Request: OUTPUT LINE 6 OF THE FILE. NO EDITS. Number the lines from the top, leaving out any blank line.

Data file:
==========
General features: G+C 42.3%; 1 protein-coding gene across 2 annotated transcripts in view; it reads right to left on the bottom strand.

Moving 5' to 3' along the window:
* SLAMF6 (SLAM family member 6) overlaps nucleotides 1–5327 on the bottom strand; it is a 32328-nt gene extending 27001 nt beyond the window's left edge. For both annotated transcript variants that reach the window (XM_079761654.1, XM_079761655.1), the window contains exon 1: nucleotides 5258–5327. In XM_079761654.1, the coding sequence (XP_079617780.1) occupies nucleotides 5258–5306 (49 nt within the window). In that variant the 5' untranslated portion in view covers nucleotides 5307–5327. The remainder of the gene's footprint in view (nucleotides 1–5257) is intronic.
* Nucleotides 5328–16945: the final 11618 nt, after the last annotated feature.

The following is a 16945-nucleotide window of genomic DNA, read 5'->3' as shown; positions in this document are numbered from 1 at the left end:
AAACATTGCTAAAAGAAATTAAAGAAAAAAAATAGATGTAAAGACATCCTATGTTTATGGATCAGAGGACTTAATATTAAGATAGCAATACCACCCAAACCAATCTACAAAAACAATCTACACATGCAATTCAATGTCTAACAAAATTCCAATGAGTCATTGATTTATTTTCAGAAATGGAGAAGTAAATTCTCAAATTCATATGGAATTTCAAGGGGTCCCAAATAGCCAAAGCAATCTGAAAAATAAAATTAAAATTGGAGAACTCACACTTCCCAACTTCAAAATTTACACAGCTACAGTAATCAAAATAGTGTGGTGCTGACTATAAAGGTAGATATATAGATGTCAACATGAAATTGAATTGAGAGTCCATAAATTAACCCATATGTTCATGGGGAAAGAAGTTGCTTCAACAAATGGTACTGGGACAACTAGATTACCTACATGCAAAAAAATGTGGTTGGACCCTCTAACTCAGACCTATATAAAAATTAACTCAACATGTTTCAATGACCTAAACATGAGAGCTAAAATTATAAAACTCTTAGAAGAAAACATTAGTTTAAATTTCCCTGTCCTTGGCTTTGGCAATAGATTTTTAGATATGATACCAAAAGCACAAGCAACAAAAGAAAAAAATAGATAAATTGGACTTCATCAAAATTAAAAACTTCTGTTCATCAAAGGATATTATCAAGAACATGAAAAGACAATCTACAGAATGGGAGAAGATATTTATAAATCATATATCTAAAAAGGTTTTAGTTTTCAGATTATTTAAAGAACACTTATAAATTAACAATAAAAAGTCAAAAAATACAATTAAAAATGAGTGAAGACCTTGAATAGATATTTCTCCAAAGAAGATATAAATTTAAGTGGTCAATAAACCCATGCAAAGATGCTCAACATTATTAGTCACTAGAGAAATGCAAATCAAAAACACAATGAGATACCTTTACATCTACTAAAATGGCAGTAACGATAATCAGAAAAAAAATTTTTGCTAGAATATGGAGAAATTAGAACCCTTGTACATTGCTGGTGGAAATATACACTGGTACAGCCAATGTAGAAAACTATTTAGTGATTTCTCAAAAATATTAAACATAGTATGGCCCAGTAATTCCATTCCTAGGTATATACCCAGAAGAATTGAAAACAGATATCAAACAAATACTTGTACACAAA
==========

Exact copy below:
AAACATTGCTAAAAGAAATTAAAGAAAAAAAATAGATGTAAAGACATCCTATGTTTATGGATCAGAGGACTTAATATTAAGATAGCAATACCACCCAAACCAATCTACAAAAACAATCTACACATGCAATTCAATGTCTAACAAAATTCCAATGAGTCATTGATTTATTTTCAGAAATGGAGAAGTAAATTCTCAAATTCATATGGAATTTCAAGGGGTCCCAAATAGCCAAAGCAATCTGAAAAATAAAATTAAAATTGGAGAACTCACACTTCCCAACTTCAAAATTTACACAGCTACAGTAATCAAAATAGTGTGGTGCTGACTATAAAGGTAGATATATAGATGTCAACATGAAATTGAATTGAGAGTCCATAAATTAACCCATATGTTCATGGGGAAAGAAGTTGCTTCAACAAATGGTACTGGGACAACTAGATTACCTACATGCAAAAAAATGTGGTTGGACCCTCTAACTCAGACCTATATAAAAATTAACTCAACATGTTTCAATGACCTAAACATGAGAGCTAAAATTATAAAACTCTTAGAAGAAAACATTAGTTTAAATTTCCCTGTCCTTGGCTTTGGCAATAGATTTTTAGATATGATACCAAAAGCACAAGCAACAAAAGAAAAAAATAGATAAATTGGACTTCATCAAAATTAAAAACTTCTGTTCATCAAAGGATATTATCAAGAACATGAAAAGACAATCTACAGAATGGGAGAAGATATTTATAAATCATATATCTAAAAAGGTTTTAGTTTTCAGATTATTTAAAGAACACTTATAAATTAACAATAAAAAGTCAAAAAATACAATTAAAAATGAGTGAAGACCTTGAATAGATATTTCTCCAAAGAAGATATAAATTTAAGTGGTCAATAAACCCATGCAAAGATGCTCAACATTATTAGTCACTAGAGAAATGCAAATCAAAAACACAATGAGATACCTTTACATCTACTAAAATGGCAGTAACGATAATCAGAAAAAAAATTTTTGCTAGAATATGGAGAAATTAGAACCCTTGTACATTGCTGGTGGAAATATACACTGGTACAGCCAATGTAGAAAACTATTTAGTGATTTCTCAAAAATATTAAACATAGTATGGCCCAGTAATTCCATTCCTAGGTATATACCCAGAAGAATTGAAAACAGATATCAAACAAATACTTGTACACAAA